Ideas from cognitive science are increasingly influential and provide insight into the nature of moral judgement. Three core ideas are discussed: modern schema theory, the frequency of automatic decision-making and implicit processes as the default mode of human information processing. The Defining Issues Test (DIT) measures the beginnings of moral understanding, which are largely non-verbal and intuitive, in contrast to the Moral Judgement Interview (MJI), which measures the highest level of verbal understanding. The positive attributes of the DIT and its (...) conceptualisation of moral judgement schemas are more apparent in a time of increasing respect for implicit knowledge and processing. The DIT offers a means of measuring moral judgement that fits with current views in cognitive science. Although the MJI and interview techniques generally are worthwhile for measuring production competence, the DIT is better able to measure understanding at the level that drives most decisions for most people. (shrink)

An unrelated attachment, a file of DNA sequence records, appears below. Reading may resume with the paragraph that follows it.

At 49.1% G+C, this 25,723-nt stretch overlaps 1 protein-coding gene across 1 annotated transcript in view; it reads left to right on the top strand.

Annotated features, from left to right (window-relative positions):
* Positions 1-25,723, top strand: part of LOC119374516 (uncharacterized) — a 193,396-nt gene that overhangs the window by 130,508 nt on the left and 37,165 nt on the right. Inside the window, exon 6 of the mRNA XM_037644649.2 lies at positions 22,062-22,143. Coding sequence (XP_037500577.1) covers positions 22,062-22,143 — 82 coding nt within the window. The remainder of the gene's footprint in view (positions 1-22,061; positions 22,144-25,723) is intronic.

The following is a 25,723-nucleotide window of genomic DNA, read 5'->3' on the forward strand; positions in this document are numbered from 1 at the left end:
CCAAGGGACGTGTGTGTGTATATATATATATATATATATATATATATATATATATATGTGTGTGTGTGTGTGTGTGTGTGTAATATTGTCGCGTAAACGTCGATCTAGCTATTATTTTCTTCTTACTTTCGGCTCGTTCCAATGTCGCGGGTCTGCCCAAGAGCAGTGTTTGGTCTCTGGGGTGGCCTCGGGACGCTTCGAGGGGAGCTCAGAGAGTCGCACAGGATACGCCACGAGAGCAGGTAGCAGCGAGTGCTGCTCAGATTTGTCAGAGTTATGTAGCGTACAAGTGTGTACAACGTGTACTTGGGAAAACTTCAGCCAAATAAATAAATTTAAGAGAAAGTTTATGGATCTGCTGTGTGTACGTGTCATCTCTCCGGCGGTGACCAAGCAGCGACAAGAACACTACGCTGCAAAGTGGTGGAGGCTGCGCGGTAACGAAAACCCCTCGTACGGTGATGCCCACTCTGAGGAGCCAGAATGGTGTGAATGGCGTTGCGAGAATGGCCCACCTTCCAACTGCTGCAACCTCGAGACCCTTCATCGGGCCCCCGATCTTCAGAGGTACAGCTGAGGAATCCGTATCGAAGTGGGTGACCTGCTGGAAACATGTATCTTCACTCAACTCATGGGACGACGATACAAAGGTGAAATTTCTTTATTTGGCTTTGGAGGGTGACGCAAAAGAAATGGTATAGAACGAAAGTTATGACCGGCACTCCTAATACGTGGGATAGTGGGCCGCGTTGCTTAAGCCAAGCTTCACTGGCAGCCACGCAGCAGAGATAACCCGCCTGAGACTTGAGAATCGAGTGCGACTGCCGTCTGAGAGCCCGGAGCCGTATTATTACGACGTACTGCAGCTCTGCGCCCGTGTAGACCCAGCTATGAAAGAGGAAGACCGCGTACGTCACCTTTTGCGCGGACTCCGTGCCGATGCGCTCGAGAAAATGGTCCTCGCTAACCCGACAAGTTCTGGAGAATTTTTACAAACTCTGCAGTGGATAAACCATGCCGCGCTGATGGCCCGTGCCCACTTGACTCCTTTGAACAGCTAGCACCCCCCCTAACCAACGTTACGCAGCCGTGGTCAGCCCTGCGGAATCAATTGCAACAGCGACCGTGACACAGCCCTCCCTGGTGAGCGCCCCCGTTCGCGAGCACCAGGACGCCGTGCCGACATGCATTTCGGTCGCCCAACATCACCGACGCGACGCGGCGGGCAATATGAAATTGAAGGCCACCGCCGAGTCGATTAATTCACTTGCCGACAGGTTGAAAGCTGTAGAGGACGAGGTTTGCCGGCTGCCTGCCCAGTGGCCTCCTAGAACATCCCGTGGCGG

In Use and Abuse Revisited: Response to Pluhar and Varner, Kathryn Paxton George misunderstands the point of my essay, In Defense of the Vegan Ideal: Rhetoric and Bias in the Nutrition Literature. I did not claim that the nutrition literature unambiguously confirms that vegans are not at significantly greater risk of deficiencies than omnivores. Rather than settling any empirical controversy, my aim was to show how the literature can give the casual reader a skewed impression of what is known (...) about the risks of a vegan diet. In this brief rejoinder, I illustrate how two essays by nutritionists in the same volume as George's and my essays, and a referee's report on my manuscript which was authored by a nutritionist, confirm the soundness of this basic insight. (shrink)